Ben told Rachel about the field surgeon who had saved Bill Stackhouse’s life. “You were right,” he said. “I should have been a medic. I should have listened to you.”
“This place is a dream,” Rachel said. “A fairy tale or a dream.”
“You warned me. You tried to warn me.”
“There’s green onion in the dumplings, too, mixed in with the chives.”
“I want to be like that surgeon,” said Ben. “A person like that, a doctor.”
“I’m with you all the way,” answered Rachel.
This emotional interplay is delicately and poetically observed. For Ben’s part, he initially falls in love with her, before the war, watching her pick fruit, ride her horse, and smooth her hair back. Ben’s mind wanders thus over his past; his wife (they marry) has died nearly two years ago. He gets an illegal Spanish worker to hospital when he is mortally tubercular, and assists with the labour of a fifteen year old girl when the baby is stuck and her life is threatened.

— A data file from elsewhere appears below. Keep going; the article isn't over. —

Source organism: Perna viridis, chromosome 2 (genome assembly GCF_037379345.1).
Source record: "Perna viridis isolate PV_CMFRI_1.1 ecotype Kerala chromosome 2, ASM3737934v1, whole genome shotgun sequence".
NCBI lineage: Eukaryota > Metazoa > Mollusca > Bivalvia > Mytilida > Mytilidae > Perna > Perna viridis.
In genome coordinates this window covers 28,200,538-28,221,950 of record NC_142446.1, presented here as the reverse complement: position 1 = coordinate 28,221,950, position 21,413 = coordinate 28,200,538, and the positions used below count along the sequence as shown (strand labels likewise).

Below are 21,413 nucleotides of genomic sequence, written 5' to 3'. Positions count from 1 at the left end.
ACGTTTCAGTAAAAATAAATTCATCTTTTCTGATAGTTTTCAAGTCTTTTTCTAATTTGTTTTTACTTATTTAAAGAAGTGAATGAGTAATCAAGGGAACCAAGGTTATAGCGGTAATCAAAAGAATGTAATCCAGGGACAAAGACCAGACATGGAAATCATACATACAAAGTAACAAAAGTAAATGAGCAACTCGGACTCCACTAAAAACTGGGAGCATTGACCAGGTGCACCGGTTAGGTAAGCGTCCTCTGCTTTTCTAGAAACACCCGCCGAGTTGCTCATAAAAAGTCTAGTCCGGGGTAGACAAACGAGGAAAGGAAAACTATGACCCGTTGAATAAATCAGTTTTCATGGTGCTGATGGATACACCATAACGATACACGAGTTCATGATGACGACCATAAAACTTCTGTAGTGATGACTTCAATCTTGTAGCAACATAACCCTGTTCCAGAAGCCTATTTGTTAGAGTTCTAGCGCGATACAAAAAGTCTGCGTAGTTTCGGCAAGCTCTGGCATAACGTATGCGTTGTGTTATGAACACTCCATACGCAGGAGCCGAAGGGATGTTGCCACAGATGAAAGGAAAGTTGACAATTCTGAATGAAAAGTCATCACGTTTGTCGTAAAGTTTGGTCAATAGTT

East Of The Mountains is no cliff hanger of suspense. The war scenes that Ben recalls are full of squalor and suffering rather than valour, and there isn’t a dramatic plot. And yet, I wanted to know what Ben was going to do with as much compulsion as any book I’ve read. In particular, his shotgun is stolen by the Irish Wolfhound owner and he plans to get it back. The latter points a gun at his head in bright headlights and insists the shotgun – Ben’s father’s – will recompense him for the loss of his dog, never mind that Ben’s dog has just been killed and the other is mortally wounded. Ben is a 73 year old terminally ill doctor. I found myself getting angry at this and wanted retribution. I wondered if there might be a struggle and Ben gets shot, which would damage the bully’s life and achieve Ben’s plan. Instead, Ben confronts the bully, says the gun is cursed, “All guns are cursed”, and he can have it. Ben returns home, having accepted his suffering and approaching death, alongside the fact that his daughter and grandson want to see him. He will not kill, even himself, and whatever he suffers he will do so for other people.